Emanating from Algeria's decade-long conflict with Islamists in the 1990s, AQIM is the only significant militia force remaining from that struggle. Led by Abdulmalik Drukdal, it was created when the Salafist Group for Preaching and Combat (GSPC) pledged allegiance to al Qaeda's senior leadership in January 2007. (6) While the GSPC was seen as a national insurgency on the verge of collapse because of continued Algerian security operations, AQIM quickly proved that it was not a spent force. In December 2007, the group conducted simultaneous bombings in Algiers of the UN office complex and the Constitutional Court--a symbol of AQIM's new dual agenda of attacking both Algerian national and global jihadi targets.

AQIM aspires to become a transnational movement across the Maghreb and Sahel areas, encompassing the militants and communities that were loyal to earlier generations of Islamist militant groups in the region, including the Libyan Islamic Fighting Group (LIFG), Moroccan Islamic Combatant Group, Tunisian Islamic Front (TIF), Mauritanian Group for Preaching and Jihad (GMPJ), and others. These groups were effectively suppressed by North African governments, but the drivers of extremism in the region, including poverty, political marginalization, and social alienation, have never been fully addressed. (7)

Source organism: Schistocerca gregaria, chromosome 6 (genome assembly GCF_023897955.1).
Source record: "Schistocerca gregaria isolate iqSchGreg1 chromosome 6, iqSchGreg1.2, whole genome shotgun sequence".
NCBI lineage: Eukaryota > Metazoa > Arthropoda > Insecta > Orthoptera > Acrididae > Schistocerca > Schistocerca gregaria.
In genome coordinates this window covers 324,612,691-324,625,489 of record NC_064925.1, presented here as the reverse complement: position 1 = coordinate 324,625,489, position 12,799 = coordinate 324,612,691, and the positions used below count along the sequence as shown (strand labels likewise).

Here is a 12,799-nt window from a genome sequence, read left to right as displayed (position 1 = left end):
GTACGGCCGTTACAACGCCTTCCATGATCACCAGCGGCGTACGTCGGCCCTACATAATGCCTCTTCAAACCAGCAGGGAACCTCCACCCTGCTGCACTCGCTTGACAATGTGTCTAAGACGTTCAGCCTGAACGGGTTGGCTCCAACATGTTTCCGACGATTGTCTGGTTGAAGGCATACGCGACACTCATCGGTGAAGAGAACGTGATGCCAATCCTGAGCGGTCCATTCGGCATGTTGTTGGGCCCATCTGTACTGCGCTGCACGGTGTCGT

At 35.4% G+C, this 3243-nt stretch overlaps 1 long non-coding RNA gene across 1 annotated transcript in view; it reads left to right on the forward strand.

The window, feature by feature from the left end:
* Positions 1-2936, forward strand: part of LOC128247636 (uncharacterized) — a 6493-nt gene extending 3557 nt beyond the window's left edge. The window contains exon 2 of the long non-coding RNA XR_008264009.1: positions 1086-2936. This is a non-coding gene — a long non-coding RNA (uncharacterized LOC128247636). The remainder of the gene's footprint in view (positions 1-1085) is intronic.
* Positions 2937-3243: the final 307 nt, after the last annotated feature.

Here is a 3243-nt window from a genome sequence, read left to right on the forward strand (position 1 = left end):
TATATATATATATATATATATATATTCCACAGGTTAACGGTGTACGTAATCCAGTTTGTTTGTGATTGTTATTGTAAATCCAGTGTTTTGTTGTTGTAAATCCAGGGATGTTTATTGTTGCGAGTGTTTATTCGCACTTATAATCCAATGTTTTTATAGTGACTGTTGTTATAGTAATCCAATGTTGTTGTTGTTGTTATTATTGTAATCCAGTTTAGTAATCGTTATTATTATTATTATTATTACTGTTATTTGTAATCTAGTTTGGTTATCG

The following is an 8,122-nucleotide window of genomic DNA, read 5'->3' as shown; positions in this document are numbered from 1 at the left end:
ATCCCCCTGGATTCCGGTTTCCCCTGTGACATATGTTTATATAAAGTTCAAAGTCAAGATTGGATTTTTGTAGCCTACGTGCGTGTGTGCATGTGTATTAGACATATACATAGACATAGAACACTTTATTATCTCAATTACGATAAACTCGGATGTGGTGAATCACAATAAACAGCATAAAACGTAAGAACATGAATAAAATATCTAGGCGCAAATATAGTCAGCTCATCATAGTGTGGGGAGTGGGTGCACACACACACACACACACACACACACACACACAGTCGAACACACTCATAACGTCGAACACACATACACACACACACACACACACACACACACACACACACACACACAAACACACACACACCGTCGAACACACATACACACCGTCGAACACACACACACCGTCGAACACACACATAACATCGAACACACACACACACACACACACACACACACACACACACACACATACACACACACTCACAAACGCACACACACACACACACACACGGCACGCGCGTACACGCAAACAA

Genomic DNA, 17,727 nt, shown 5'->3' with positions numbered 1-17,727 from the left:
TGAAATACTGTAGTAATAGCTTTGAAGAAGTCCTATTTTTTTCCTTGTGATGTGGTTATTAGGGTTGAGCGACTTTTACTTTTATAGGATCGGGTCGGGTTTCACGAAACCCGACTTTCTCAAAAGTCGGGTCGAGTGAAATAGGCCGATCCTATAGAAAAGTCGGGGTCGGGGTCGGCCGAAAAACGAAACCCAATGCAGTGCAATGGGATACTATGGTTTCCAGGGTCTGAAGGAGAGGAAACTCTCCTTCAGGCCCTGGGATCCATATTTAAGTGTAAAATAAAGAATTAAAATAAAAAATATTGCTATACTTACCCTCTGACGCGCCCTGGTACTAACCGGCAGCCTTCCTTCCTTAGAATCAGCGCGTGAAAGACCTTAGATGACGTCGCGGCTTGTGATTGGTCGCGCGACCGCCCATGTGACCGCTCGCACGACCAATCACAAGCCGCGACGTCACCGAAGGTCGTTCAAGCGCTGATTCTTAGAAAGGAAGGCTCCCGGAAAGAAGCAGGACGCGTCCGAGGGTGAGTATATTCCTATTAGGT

Based in the mountains of Boumerdes in Algeria's Tizi Ouzou region, (8) AQIM is a highly structured organization. Despite significant Algerian military pressure, the group coordinates its activities through a centralized shura council, including emirs responsible for matters related to military affairs, religious propagation, finance, and communications/ propaganda. …

The rest of this article is only available to active members of Questia

Sign up now for a free, 1-day trial and receive full access to:

  • Questia's entire collection
  • Automatic bibliography creation
  • More helpful research tools like notes, citations, and highlights
  • Ad-free environment

Already a member? Log in now.

Notes for this article

Add a new note
If you are trying to select text to create highlights or citations, remember that you must now click or tap on the first word, and then click or tap on the last word.
One moment ...
Default project is now your active project.
Project items

Items saved from this article

This article has been saved
Highlights (0)
Some of your highlights are legacy items.

Highlights saved before July 30, 2012 will not be displayed on their respective source pages.

You can easily re-create the highlights by opening the book page or article, selecting the text, and clicking “Highlight.”

Citations (0)
Some of your citations are legacy items.